I'm only just now noticing that most of the early-blooming seedlings from the 2017-18 season only produced one bloom. (I think 044A Iktsuarpok is the only exception so far?) I don't think previous years were like this, so it must mean something. Not necessarily something worth caring about, but something.
Anyway. So seedling 250A is another one of those: only one bloom. It's mostly interesting for its second-generation ancestry; it's another of the seedlings from 025A Clownfish.1
Name finalists: Apple Chankings, Glede, Maraschino, and Pat Benatar.
Apple Chankings is another term from the dialect dictionary I referred to in the post for 095A Pele's Lipstick. "Chankings" are the remains of a piece of fruit, like an apple, that are discarded and not eaten. The term seems to have been most widespread in northeastern New England. It's not really an appealing image for a flower, but I love that there's a term for this and that it sounds comical, so we'll at least consider it.
A Glede is a live (burning) coal, in the dialect of 1930s Pennsylvania. It's in modern dictionaries as a name for birds of prey generally, and the European kite (Milvus milvus) in particular. No idea if the two uses of the word are connected at all; the dialect book doesn't include any information about word origins.
Maraschino is in reference to the cherry, but it's sort of complicated: the original maraschino cherry was a sour cherry from the Marasca region in modern Croatia, and "maraschino" was the liqueur produced by distilling Marasca cherries, hence the name. Then somebody got the idea to preserve Marasca cherries by putting them in maraschino, and then people started cutting corners and preserving other varieties of cherries in maraschino liqueur, and eventually the term degenerated to the point where it was used for cherries preserved in pretty much anything, whether it contained alcohol or not.
Wikipedia says that in the U.S., maraschino cherries pretty much never involved cherries from Marasca in the first place (there only being just so many cherry trees in Marasca), and then when Prohibition began in 1920, cherries preserved in alcohol were no longer legal. So other processes for preserving cherries were developed, and then when Prohibition was lifted, for some reason the FDA redefined "maraschino cherry" to mean "cherries which have been dyed red, impregnated with sugar, and packed in a sugar syrup flavored with oil of bitter almonds or a similar flavor," possibly because that's what everybody had gotten used to during Prohibition.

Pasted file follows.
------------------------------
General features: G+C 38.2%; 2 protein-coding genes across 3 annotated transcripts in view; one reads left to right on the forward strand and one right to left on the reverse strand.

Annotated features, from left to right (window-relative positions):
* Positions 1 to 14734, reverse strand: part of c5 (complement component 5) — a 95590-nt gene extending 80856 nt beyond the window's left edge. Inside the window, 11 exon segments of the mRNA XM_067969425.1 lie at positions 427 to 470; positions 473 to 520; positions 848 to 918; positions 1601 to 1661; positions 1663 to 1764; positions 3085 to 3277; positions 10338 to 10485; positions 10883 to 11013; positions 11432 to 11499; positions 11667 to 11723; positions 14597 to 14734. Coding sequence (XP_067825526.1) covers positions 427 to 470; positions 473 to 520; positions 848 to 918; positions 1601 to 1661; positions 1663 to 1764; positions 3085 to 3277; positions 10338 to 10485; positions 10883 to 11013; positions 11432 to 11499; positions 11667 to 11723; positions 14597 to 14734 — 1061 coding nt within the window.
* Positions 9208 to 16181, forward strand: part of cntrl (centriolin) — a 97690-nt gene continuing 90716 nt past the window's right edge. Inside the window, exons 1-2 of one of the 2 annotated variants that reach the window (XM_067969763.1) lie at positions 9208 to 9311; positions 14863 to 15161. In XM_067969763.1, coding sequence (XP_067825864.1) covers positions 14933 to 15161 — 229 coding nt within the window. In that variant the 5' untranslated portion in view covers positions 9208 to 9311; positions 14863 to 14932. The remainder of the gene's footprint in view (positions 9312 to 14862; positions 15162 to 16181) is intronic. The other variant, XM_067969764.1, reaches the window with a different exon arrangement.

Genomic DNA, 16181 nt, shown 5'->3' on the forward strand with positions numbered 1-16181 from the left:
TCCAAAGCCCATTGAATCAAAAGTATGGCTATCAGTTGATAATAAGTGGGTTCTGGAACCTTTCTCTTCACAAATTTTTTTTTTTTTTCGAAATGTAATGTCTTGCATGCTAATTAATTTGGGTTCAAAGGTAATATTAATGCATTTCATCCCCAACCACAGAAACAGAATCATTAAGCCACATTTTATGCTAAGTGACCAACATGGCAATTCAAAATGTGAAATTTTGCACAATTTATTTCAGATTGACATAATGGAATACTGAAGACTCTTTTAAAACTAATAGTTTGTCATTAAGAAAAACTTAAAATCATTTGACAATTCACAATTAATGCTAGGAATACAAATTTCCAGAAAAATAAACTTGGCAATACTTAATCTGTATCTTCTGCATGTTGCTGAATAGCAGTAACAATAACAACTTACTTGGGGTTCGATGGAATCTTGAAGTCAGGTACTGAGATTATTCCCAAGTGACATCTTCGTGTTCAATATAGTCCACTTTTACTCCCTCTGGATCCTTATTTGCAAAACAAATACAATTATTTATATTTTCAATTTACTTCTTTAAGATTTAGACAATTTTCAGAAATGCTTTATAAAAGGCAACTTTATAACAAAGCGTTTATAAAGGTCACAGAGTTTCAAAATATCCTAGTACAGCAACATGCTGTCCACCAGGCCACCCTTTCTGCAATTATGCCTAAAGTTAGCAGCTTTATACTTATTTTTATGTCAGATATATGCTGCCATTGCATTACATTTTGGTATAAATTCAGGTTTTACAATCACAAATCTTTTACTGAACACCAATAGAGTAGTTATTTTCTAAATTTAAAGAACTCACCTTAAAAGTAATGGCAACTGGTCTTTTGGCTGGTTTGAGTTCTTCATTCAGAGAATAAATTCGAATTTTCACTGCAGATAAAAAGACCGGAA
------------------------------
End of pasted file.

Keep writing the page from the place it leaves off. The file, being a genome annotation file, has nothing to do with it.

So maraschino cherries aren't Maraschino cherries. Odds are you've never had actual Maraschino cherries.
And Pat Benatar is just kind of awesome, or at least was the last time I checked, last year, when I considered naming seedling 198A Prophecy Of Joy after her. Rejected the name then because I felt like she deserved a more impressive flower. Not sure that 250A is that much better, honestly, but let's see how it goes.
This one is actually tough, because I kind of like and dislike all the options about equally.
I feel like Pat Benatar wants a redder flower than this, and we have a few of those coming up (241A feels like it would be an especially good fit). Plus I'm always worried about living celebrities suddenly becoming horrible for no reason.2 So we'll postpone Pat Benatar for a while.
And as much as I love that there's a term for it, Apple Chankings is maybe not a concept I want to associate with any of the seedlings, so I'll drop that one too. Though if I need a name for a crappy red seedling someday, I suppose I've got something that might work.
Which leaves Glede and Maraschino. And although I'd rather have a Maraschino, because the word is more fun, I think, again, that it needs a redder flower than this. Glede works fine for anything in this general color neighborhood, and I was pleasantly surprised to learn about the connection to birds of prey; bird-related names pretty much always work for Schlumbergera. So, *shrug*, 250A Glede.
2 Though that seems not to have happened to Benatar. Probably she's safe.